Follow the road trip from the beginning here.
We wound along the road to Longmire; a way peppered with waterfalls begging to be explored. Our first stop was at Narada Falls; a stunning spot where the Paradise River cascades into a small pool and then spreads a dramatic veil of lacy water over a basalt backdrop. The Paradise River was thundering when we crossed the bridge to the falls, swollen by meltwater. The water runs clear because unlike many other rivers in the area, this river does not originate from a glacier but from snowfields deep in Paradise Valley.
The trail to the waterfall was short, steep and slick and the roar of water grew ever louder as we approached. This is usually an extremely busy spot but because we were there so early in the season it was blissfully crowd free. The only group we encountered on the trail was a family from India; the girls clad in gaily-coloured saris scattered with tiny sparkling mirrors, glittering and twinkling with beads of water; the boys in jeans and plaid shirts dusting water droplets from their hair and assuring us the falls were spectacular. When we reached the falls we were able to marvel at the spectacle in total solitude.
It was impossible not to smile at the sight of the wall of water releasing its feel-good ions. It was also impossible to remain dry; the spray it kicked off came at us full force and within seconds we were engulfed in its icy mist, gasping at the cold and giggling like schoolgirls. These falls were originally named Cushman Falls, but the name was neither widely known nor used. Narada was a Vedic sage who featured in several ancient Hindu texts and the name carries with it the attributes ‘pure’ and ‘uncontaminated’. Literature about the falls suggests that a group of visiting theosophists were so taken by the purity and untarnished beauty of the location that they felt compelled to name it Narada. In the depths of winter this waterfall freezes solid and is a favourite spot for ice climbers to pick their way through drifts of icicles. With the summer thaw well underway, however, the only icicles in sight were myself and Jo, shivering from the dousing of icy cold water.
Further along the road we pulled off to see the less dramatic but delicately graceful Christine Falls, named after Christine Louise Van Trump, who in 1889, at the age of 9, accompanied her father on a climb, reaching 10,000 feet despite suffering from a crippling nervous system disorder. Her father, Philemon Beecher Van Trump, together with his friend General Hazard Stevens, had completed the first documented ascent of Mount Rainier in 1870 and had guided the venerable John Muir on his ascent of the mountain in 1888.
Back in the car heading towards Longmire, I was startled out of a reverie by a squeak from Jo. “Blue sky!” She pointed up ahead and as I followed her gaze skyward, I saw it; a tiny patch of blue peeping out from the thick layer of cloud that had cloaked the park all day. I grabbed the map Ranger Casey had marked and we hastened towards the southwest corner of the park with a mounting sense of excitement. Six miles later we were trundling over a little wooden bridge and following a river of stones to the spot on the map marked with an X.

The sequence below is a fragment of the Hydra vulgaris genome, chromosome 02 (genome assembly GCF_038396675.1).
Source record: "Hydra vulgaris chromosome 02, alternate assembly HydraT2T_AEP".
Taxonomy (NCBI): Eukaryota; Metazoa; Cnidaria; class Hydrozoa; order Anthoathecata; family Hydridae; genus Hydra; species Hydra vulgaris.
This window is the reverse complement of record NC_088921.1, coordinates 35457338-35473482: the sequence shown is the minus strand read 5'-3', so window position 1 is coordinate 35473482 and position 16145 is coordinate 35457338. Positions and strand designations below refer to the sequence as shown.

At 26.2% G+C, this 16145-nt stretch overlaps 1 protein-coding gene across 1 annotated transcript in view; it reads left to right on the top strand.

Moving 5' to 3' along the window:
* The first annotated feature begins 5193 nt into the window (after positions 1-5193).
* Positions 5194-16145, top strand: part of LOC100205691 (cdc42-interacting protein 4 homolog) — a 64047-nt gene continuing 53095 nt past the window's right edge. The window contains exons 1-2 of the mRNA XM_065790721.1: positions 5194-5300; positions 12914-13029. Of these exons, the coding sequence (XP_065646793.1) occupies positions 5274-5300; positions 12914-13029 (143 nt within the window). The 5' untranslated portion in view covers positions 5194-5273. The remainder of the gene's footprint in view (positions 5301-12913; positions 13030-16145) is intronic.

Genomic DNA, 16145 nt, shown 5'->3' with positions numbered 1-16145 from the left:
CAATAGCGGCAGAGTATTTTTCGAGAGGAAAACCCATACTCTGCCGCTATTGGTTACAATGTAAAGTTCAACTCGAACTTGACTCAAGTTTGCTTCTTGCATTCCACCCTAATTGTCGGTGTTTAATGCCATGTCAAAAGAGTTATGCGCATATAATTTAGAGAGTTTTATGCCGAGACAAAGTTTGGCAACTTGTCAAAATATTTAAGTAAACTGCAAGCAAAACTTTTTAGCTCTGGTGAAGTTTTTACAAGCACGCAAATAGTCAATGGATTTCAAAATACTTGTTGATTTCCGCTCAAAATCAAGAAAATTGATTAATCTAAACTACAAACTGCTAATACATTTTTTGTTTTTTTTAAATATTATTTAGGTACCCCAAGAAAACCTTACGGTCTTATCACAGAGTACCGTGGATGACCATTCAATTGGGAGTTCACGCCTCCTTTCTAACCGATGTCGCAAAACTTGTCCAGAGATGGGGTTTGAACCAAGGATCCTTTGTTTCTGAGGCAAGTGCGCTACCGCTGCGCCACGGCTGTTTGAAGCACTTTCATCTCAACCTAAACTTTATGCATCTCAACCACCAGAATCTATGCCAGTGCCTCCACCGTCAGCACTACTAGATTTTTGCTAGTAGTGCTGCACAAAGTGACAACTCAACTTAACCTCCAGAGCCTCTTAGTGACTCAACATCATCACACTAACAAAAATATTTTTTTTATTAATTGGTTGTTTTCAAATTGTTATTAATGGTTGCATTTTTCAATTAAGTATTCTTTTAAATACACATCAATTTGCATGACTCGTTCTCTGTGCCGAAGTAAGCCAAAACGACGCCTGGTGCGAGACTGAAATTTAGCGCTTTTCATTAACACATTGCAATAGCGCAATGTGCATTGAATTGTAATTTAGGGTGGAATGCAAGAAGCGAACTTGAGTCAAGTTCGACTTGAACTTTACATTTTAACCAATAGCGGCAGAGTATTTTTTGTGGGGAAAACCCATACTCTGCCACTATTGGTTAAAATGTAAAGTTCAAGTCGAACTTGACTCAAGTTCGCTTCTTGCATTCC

We were joined by a Yorkshire woman and her Canadian husband who were touring in a little camper van and had also been given the inside scoop from Ranger Casey. We sat on river rocks and ate sandwiches gazing up at the mountain as the clouds slowly dissipated and Rainier came into focus.
We clapped and cheered and shouted thanks to Ranger Casey as with each passing minute the mountain grew clearer and clearer, until it stood majestic against blue skies. “Let’s go back up to Paradise and see what it’s like now” Jo said, her eyes gleaming, and I happily agreed. In no time at all, we were back on the snowy slopes and climbing through trees towards the summit.
Two hours earlier, there had been no sign of Rainier whatsoever from Paradise Lodge, but now, knee-deep in snow and breathing in great lungfuls of chilly mountain air spiced with the scent of pine and fir, we gazed in awe at the volcano, gleaming white and topped with its signature halo of cloud swirling around the summit. It looked like a giant, rocky Christmas tree. We climbed as far we could up the snowy slopes, only turning back when the sun began to slip towards the horizon.
With daylight fading fast, we skirted the shore of Reflection Lakes once more, this time treated to the reflection of Rainier dancing between the pancakes of ice on the lake surface. It was one of the most beguiling, magical sights I have ever glimpsed.
Watching the perfect reflection shimmer in the water below, I couldn’t help but agree with John Muir, who wrote “Of all the fire mountains which like beacons, once blazed along the Pacific Coast, Mount Rainier is the noblest in form.”
Passing by Box Canyon again, we spotted another great North Cascades volcano off in the distance. Mount Adams is the second highest peak in all of Washington state; the only peak higher is Mount Rainier.
“Wow,” I said to Jo as we slowly drove away, “I don’t think this day could have been any better” but I was wrong, because Mount Rainier had one more parting delight for us; one which we nearly missed because it was taking place behind us. I had the window rolled down and let out a squeal when I noticed the view in the side mirror. Jo stopped at the next pullout and we turned to see the mountain bathed in the glow of a fiery sunset.
We stood and watched in silence until all colour drained from the sky and Rainier faded from view. Then we got back in the car and drove back to Seattle in darkness, filled with the toasty glow of a trip well-enjoyed and memories that would last a lifetime.
Here are some video highlights of our final day at Mount Rainier: